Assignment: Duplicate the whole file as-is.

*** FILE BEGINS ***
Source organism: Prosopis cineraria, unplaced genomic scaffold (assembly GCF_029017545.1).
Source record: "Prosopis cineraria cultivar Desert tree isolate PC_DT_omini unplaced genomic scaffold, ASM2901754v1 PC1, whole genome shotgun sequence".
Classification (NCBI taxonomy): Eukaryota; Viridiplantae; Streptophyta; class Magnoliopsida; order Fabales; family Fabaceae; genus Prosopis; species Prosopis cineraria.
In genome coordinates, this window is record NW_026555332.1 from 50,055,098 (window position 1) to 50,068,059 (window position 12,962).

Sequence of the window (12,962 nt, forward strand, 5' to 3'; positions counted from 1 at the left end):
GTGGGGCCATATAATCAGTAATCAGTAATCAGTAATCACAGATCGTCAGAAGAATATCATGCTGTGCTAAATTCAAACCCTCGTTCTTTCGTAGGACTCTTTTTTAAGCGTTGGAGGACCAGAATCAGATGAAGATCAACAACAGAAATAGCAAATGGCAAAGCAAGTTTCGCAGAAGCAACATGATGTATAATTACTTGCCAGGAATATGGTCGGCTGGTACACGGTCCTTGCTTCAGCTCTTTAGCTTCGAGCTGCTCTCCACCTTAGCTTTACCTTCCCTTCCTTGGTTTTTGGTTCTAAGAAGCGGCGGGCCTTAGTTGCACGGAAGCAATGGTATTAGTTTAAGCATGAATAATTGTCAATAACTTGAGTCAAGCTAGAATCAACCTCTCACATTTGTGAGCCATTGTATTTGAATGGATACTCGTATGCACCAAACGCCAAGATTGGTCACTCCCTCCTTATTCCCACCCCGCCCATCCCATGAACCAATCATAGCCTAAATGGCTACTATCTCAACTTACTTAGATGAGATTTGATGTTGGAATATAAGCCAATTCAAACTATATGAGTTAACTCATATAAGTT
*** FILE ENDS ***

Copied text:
Source organism: Prosopis cineraria, unplaced genomic scaffold (assembly GCF_029017545.1).
Source record: "Prosopis cineraria cultivar Desert tree isolate PC_DT_omini unplaced genomic scaffold, ASM2901754v1 PC1, whole genome shotgun sequence".
Classification (NCBI taxonomy): Eukaryota; Viridiplantae; Streptophyta; class Magnoliopsida; order Fabales; family Fabaceae; genus Prosopis; species Prosopis cineraria.
In genome coordinates, this window is record NW_026555332.1 from 50,055,098 (window position 1) to 50,068,059 (window position 12,962).

Sequence of the window (12,962 nt, forward strand, 5' to 3'; positions counted from 1 at the left end):
GTGGGGCCATATAATCAGTAATCAGTAATCAGTAATCACAGATCGTCAGAAGAATATCATGCTGTGCTAAATTCAAACCCTCGTTCTTTCGTAGGACTCTTTTTTAAGCGTTGGAGGACCAGAATCAGATGAAGATCAACAACAGAAATAGCAAATGGCAAAGCAAGTTTCGCAGAAGCAACATGATGTATAATTACTTGCCAGGAATATGGTCGGCTGGTACACGGTCCTTGCTTCAGCTCTTTAGCTTCGAGCTGCTCTCCACCTTAGCTTTACCTTCCCTTCCTTGGTTTTTGGTTCTAAGAAGCGGCGGGCCTTAGTTGCACGGAAGCAATGGTATTAGTTTAAGCATGAATAATTGTCAATAACTTGAGTCAAGCTAGAATCAACCTCTCACATTTGTGAGCCATTGTATTTGAATGGATACTCGTATGCACCAAACGCCAAGATTGGTCACTCCCTCCTTATTCCCACCCCGCCCATCCCATGAACCAATCATAGCCTAAATGGCTACTATCTCAACTTACTTAGATGAGATTTGATGTTGGAATATAAGCCAATTCAAACTATATGAGTTAACTCATATAAGTT